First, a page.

There was a time not so very long ago when more than a few bands would classify their music using a variation of: “Oh, we don’t sound like anyone. Our sound is totally original.” Some of that is pure hype, but some of it is reflected in the genre tags some bands use on Soundcloud. It got pretty ridiculous after a while and naturally begged the question: how many genres and subgenres of rock can there be?
L.A. rockers Dirty Honey don’t have that problem. Their debut from April 2021 is about wearing your influences on your sleeve. If you don’t hear Guns N’ Roses, Aerosmith, The Black Crowes, or even UFO, you’ve either a.) Never listened to any music by these bands. Or, b.) You know the bands mentioned above but never listened to a Dirty Honey record before. Just play “California Dreamin’” and you’ll hear Slash and Joe Perry’s guitar voice coming through your speakers in a bold, rhythmic, and hard-rockin’ way. Add to that, the white guy bluesy vocals of singer Marc LaBelle who has that Axl Rose-ish wail down pat. His raspy highish tenor really slices through the riff-heavy guitar that John Notto is laying down on track after track. The foundation of the band is anchored by Justin Smolian on bass and Corey Coverstone on drums — who bring their own spice and busy bass work into the mix. It all works gloriously — especially for those who feel like melodic hard rock was on the ropes. It’s not that this kind of rock has gone out of favor when it comes to legacy acts. It’s just that it’s been a while since a band like Dirty Honey has broken through.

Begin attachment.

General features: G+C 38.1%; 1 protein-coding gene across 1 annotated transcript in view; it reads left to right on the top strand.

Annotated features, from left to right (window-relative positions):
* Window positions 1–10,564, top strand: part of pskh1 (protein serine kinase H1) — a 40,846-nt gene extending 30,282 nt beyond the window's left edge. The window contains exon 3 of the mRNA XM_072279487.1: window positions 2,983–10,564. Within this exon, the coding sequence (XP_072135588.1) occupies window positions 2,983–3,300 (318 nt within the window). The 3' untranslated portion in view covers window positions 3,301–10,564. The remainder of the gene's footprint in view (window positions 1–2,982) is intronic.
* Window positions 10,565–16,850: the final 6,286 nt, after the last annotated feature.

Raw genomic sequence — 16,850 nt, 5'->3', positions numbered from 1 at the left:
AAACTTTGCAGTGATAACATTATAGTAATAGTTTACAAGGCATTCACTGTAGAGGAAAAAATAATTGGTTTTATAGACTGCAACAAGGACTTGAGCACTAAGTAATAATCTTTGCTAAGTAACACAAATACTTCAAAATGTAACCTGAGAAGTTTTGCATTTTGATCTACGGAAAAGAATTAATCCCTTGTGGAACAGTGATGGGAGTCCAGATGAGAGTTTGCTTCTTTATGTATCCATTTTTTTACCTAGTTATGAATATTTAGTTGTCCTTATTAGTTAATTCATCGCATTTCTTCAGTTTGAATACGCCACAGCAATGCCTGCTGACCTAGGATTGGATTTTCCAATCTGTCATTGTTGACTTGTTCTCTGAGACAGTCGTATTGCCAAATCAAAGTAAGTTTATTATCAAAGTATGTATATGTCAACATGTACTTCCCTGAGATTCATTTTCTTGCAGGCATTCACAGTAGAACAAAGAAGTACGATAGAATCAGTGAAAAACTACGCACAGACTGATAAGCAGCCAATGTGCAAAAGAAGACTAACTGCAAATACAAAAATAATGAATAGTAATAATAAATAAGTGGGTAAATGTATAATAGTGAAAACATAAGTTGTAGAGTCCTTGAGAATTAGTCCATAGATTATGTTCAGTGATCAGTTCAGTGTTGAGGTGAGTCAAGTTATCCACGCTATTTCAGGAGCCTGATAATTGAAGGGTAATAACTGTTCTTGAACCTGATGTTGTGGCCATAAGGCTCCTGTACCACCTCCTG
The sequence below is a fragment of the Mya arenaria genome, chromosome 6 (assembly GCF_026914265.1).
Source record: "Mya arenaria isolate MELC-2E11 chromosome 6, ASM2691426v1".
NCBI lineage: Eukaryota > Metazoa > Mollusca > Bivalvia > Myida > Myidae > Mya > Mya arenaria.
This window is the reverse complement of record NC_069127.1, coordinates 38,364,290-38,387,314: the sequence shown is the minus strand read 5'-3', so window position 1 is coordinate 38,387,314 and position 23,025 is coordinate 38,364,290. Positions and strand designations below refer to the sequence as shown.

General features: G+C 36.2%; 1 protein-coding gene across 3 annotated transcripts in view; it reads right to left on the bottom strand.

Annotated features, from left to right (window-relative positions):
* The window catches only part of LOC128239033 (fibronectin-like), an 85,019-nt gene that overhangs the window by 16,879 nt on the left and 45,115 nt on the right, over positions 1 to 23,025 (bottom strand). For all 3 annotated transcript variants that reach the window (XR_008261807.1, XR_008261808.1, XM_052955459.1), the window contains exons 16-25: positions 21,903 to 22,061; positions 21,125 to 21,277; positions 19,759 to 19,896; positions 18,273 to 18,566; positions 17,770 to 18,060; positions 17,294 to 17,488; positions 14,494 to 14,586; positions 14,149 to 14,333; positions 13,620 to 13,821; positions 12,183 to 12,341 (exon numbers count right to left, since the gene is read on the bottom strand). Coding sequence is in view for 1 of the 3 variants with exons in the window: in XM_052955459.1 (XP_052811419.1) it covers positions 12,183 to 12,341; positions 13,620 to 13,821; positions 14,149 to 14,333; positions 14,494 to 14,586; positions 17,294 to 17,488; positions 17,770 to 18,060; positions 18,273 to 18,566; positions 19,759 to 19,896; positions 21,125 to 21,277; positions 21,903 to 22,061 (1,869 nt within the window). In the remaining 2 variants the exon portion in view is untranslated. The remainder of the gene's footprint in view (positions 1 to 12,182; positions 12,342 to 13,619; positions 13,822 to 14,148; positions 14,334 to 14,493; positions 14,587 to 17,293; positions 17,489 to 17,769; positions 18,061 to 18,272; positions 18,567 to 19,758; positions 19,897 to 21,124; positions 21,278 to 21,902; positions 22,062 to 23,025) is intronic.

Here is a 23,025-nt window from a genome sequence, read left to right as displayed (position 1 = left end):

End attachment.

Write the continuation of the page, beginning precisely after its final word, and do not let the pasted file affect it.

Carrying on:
There’s also this: hard, melodic rock like what Dirty Honey specializes in is most effective when it’s performed by younger men and women. That’s not to say that older bands like The Rolling Stones, Pearl Jam, Foo Fighters, or even The Black Crowes can’t and don’t bring it when performing before live audiences. It’s just that the sexiness of watching younger folks strut their stuff on stage while making audacious musical statements is more appealing than a bunch of olds trying to replicate what they were doing 30 to 50 years ago.
Am I being ageist here? Well, I suppose so. But it’s coming from someone who is on the older side of middle-age. For rock music to have that kind of rebellious, youthful spirit, it needs to be performed by those who fit the profile. The problem has been that for well over a decade, rock music has gradually gone from a place of rebellion to Dad Rock. Pete Townshend fretted about this very thing in 1978 when in “New Song” he wrote about playing essentially the same song for crowds who expected things to never change — even though Townshend’s hairline wasn’t exactly “superstar.” Yes, being an eternal rock star is now possible in the age of avatars, but for real bands with real people, time is not exactly a friend. Trading out new lamps for old ones during a generational churn often makes the older folk nervous as their place in the pop-cultural world wanes while the new lamps take center stage. Every legacy act now likely ponders if this is the last tour before calling it a career. Perhaps there is a feeling of irrelevance that creeps into the head of every guitar hero or swaggering lead singer wondering if history will remember what they once wrought. Well, if Dirty Honey, Greta Van Fleet, and others of their ilk are any indication, the kids are alright — and they remember and honor the past.